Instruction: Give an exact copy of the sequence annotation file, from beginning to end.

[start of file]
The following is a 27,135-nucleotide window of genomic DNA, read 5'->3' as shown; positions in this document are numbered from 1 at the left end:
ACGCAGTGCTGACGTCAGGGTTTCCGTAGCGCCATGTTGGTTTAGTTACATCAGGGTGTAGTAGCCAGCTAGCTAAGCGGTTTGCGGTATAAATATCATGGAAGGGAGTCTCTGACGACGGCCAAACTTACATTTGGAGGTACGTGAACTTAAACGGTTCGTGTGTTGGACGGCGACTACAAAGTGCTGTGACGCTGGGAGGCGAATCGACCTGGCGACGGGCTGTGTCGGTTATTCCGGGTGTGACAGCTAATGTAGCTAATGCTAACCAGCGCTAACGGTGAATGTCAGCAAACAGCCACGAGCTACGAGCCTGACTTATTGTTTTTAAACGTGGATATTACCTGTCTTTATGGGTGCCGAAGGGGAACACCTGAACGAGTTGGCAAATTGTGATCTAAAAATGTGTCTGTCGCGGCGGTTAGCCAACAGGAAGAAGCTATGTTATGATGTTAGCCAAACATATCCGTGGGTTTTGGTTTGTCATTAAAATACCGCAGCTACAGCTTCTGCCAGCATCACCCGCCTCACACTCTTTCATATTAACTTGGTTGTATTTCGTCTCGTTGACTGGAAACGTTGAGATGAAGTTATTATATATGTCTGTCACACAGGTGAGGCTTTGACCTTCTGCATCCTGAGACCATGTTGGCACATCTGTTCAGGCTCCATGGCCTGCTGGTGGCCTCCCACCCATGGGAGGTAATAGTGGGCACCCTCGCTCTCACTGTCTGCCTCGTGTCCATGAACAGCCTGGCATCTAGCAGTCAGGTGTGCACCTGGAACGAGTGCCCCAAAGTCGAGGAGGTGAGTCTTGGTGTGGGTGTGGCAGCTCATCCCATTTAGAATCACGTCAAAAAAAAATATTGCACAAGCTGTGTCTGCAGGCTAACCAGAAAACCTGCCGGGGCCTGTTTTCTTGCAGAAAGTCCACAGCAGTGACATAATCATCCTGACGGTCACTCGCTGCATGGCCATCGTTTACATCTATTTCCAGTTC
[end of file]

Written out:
The following is a 27,135-nucleotide window of genomic DNA, read 5'->3' as shown; positions in this document are numbered from 1 at the left end:
ACGCAGTGCTGACGTCAGGGTTTCCGTAGCGCCATGTTGGTTTAGTTACATCAGGGTGTAGTAGCCAGCTAGCTAAGCGGTTTGCGGTATAAATATCATGGAAGGGAGTCTCTGACGACGGCCAAACTTACATTTGGAGGTACGTGAACTTAAACGGTTCGTGTGTTGGACGGCGACTACAAAGTGCTGTGACGCTGGGAGGCGAATCGACCTGGCGACGGGCTGTGTCGGTTATTCCGGGTGTGACAGCTAATGTAGCTAATGCTAACCAGCGCTAACGGTGAATGTCAGCAAACAGCCACGAGCTACGAGCCTGACTTATTGTTTTTAAACGTGGATATTACCTGTCTTTATGGGTGCCGAAGGGGAACACCTGAACGAGTTGGCAAATTGTGATCTAAAAATGTGTCTGTCGCGGCGGTTAGCCAACAGGAAGAAGCTATGTTATGATGTTAGCCAAACATATCCGTGGGTTTTGGTTTGTCATTAAAATACCGCAGCTACAGCTTCTGCCAGCATCACCCGCCTCACACTCTTTCATATTAACTTGGTTGTATTTCGTCTCGTTGACTGGAAACGTTGAGATGAAGTTATTATATATGTCTGTCACACAGGTGAGGCTTTGACCTTCTGCATCCTGAGACCATGTTGGCACATCTGTTCAGGCTCCATGGCCTGCTGGTGGCCTCCCACCCATGGGAGGTAATAGTGGGCACCCTCGCTCTCACTGTCTGCCTCGTGTCCATGAACAGCCTGGCATCTAGCAGTCAGGTGTGCACCTGGAACGAGTGCCCCAAAGTCGAGGAGGTGAGTCTTGGTGTGGGTGTGGCAGCTCATCCCATTTAGAATCACGTCAAAAAAAAATATTGCACAAGCTGTGTCTGCAGGCTAACCAGAAAACCTGCCGGGGCCTGTTTTCTTGCAGAAAGTCCACAGCAGTGACATAATCATCCTGACGGTCACTCGCTGCATGGCCATCGTTTACATCTATTTCCAGTTC